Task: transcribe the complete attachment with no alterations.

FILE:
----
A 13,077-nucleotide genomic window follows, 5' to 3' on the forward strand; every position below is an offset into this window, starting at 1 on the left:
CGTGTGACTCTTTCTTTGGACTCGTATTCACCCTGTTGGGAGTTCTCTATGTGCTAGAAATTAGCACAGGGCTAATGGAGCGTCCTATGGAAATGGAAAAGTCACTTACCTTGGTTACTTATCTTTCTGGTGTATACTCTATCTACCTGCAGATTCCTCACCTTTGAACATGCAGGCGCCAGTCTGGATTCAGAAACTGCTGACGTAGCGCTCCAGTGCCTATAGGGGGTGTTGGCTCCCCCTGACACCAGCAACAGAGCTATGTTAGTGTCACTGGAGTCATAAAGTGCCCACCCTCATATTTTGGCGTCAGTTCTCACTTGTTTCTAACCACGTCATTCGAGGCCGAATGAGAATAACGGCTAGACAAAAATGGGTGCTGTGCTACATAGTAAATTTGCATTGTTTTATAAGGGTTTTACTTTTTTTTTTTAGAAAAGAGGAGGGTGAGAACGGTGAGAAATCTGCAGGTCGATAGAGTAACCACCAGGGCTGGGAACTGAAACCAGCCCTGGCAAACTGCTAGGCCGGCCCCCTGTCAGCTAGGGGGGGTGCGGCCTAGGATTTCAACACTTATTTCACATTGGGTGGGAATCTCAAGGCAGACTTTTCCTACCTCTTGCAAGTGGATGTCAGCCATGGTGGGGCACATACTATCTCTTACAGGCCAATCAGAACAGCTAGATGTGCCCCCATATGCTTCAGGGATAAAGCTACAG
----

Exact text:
A 13,077-nucleotide genomic window follows, 5' to 3' on the forward strand; every position below is an offset into this window, starting at 1 on the left:
CGTGTGACTCTTTCTTTGGACTCGTATTCACCCTGTTGGGAGTTCTCTATGTGCTAGAAATTAGCACAGGGCTAATGGAGCGTCCTATGGAAATGGAAAAGTCACTTACCTTGGTTACTTATCTTTCTGGTGTATACTCTATCTACCTGCAGATTCCTCACCTTTGAACATGCAGGCGCCAGTCTGGATTCAGAAACTGCTGACGTAGCGCTCCAGTGCCTATAGGGGGTGTTGGCTCCCCCTGACACCAGCAACAGAGCTATGTTAGTGTCACTGGAGTCATAAAGTGCCCACCCTCATATTTTGGCGTCAGTTCTCACTTGTTTCTAACCACGTCATTCGAGGCCGAATGAGAATAACGGCTAGACAAAAATGGGTGCTGTGCTACATAGTAAATTTGCATTGTTTTATAAGGGTTTTACTTTTTTTTTTTAGAAAAGAGGAGGGTGAGAACGGTGAGAAATCTGCAGGTCGATAGAGTAACCACCAGGGCTGGGAACTGAAACCAGCCCTGGCAAACTGCTAGGCCGGCCCCCTGTCAGCTAGGGGGGGTGCGGCCTAGGATTTCAACACTTATTTCACATTGGGTGGGAATCTCAAGGCAGACTTTTCCTACCTCTTGCAAGTGGATGTCAGCCATGGTGGGGCACATACTATCTCTTACAGGCCAATCAGAACAGCTAGATGTGCCCCCATATGCTTCAGGGATAAAGCTACAG